The hood is also very loose, so I might need to get another one sooner or later.

I recommend this lens to people on a budget, like myself, or perhaps even photographers staring out and who are curious about bird photography and don't want to invest too much.
The re-sell value should remain similar, should one decide to sell it.

Bear in mind, there is a huge difference using this lens compared to a 70-300-100-300.
You'll need to get used to the balance when holding it, and also become familiar with the camera settings to get the best results possible.
With practise, this is a good lens at an affordable price.

Photos below were edited in Picasa.
Seem to have lost a bit of overall quality after uploading.

Considering the price, size, build, and overall quality of photos, I'd like to give it 8.5 overall.

Site Supporter

Registered: August, 2010
Location: Centurion, South Africa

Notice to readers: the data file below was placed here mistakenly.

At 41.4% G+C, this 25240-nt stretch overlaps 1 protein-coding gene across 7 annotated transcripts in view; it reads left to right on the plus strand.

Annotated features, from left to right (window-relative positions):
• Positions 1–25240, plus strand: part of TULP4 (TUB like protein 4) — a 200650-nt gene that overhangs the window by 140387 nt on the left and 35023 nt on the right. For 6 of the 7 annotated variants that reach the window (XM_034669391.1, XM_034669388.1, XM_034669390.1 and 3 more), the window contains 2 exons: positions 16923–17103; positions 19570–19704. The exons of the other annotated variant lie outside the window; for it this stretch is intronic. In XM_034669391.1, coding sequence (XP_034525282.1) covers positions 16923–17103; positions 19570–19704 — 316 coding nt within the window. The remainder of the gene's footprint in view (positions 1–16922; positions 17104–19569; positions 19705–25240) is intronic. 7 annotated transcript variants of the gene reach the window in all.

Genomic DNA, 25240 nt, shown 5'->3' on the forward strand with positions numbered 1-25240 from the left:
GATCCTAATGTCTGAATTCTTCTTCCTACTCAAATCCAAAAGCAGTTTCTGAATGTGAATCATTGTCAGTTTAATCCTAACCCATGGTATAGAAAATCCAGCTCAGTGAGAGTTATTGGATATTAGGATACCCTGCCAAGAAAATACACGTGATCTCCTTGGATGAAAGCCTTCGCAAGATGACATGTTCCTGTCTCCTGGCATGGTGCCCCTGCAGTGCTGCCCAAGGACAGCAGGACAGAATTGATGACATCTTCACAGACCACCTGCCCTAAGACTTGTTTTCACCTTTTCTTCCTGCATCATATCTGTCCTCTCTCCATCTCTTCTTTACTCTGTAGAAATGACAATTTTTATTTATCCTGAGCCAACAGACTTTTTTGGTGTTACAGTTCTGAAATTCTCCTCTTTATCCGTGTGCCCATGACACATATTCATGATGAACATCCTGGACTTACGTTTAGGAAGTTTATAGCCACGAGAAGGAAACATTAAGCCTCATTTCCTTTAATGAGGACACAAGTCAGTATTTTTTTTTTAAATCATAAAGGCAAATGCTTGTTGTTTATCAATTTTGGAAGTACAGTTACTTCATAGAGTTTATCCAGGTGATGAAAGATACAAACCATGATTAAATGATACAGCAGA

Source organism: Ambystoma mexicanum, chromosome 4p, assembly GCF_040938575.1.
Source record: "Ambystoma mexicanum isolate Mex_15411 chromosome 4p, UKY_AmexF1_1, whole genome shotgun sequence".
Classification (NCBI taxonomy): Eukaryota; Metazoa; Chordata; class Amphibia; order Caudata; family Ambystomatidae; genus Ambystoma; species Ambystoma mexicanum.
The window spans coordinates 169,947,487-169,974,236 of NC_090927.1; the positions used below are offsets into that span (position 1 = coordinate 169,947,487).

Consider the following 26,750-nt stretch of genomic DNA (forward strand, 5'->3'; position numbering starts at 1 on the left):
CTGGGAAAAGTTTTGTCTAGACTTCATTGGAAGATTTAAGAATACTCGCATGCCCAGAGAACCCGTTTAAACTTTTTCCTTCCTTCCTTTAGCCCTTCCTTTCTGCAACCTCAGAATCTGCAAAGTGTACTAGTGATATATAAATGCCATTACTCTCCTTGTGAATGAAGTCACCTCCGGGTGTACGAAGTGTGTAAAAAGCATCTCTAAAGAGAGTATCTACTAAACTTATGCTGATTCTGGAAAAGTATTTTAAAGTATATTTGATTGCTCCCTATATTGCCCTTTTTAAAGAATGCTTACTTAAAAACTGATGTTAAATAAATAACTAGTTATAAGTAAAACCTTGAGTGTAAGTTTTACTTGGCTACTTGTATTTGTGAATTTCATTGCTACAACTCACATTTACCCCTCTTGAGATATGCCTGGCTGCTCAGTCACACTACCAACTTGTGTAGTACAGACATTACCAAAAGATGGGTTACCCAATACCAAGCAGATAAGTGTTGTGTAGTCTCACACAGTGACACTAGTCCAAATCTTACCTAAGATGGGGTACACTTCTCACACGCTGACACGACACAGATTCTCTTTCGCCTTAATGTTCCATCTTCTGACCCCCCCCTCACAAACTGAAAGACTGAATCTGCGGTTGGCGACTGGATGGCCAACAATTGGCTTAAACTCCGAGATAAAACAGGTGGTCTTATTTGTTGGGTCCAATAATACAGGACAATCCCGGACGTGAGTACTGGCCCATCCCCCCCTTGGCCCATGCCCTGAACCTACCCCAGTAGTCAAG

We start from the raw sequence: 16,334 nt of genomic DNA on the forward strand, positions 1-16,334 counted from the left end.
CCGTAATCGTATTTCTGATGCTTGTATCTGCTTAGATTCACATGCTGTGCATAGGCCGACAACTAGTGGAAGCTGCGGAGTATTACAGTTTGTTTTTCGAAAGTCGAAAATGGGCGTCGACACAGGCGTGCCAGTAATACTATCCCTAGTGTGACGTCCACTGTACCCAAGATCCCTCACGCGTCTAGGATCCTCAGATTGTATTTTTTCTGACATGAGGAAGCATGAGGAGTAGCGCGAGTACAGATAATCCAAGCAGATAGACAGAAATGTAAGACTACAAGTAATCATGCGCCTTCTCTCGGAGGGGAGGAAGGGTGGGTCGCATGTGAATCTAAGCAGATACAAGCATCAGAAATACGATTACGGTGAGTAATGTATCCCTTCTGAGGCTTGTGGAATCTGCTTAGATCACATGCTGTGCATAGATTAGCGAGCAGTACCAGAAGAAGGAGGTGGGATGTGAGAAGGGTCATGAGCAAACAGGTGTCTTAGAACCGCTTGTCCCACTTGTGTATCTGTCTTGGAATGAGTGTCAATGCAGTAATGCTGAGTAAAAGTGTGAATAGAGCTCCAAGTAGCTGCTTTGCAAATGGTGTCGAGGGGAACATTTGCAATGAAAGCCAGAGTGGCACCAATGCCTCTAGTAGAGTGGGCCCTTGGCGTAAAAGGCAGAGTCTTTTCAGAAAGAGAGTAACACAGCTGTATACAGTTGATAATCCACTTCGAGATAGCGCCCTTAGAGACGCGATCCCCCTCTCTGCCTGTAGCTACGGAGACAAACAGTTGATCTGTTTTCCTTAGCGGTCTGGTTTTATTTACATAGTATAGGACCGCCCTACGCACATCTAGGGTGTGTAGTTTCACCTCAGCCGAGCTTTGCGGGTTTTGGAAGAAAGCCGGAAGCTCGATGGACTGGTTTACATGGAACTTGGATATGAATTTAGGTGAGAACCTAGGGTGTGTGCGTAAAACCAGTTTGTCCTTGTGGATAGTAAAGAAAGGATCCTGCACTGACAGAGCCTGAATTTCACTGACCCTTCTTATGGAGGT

Posts: 376
Lens Review Date: July 4, 2011 I can recommend this lens: Yes | Price: $550.00 | Rating: 7 

Pros: Value for money. Sharp image from 170-450
Cons: Slow AF. Weak image quality from 450-500

Anyone with a limited budged often starts of with a Sigma 170-500.
It is a jack of all trade & value for money zoom lens. I have had this lens for close to
8 years now and it only has been a pleasure. The worst I supposed is the poor f-stop from 250mm upwards, but there are means of ways (ISO Settings etc) to make up for that. But, I mostly take pics in good light conditions in anyway, doing Wildlife & Bird photography mostly. I have upgraded to the new BIGMA 50-500 HSM OS lens now, but I will still keep the old workhorse.
Site Supporter

Registered: November, 2010
Location: California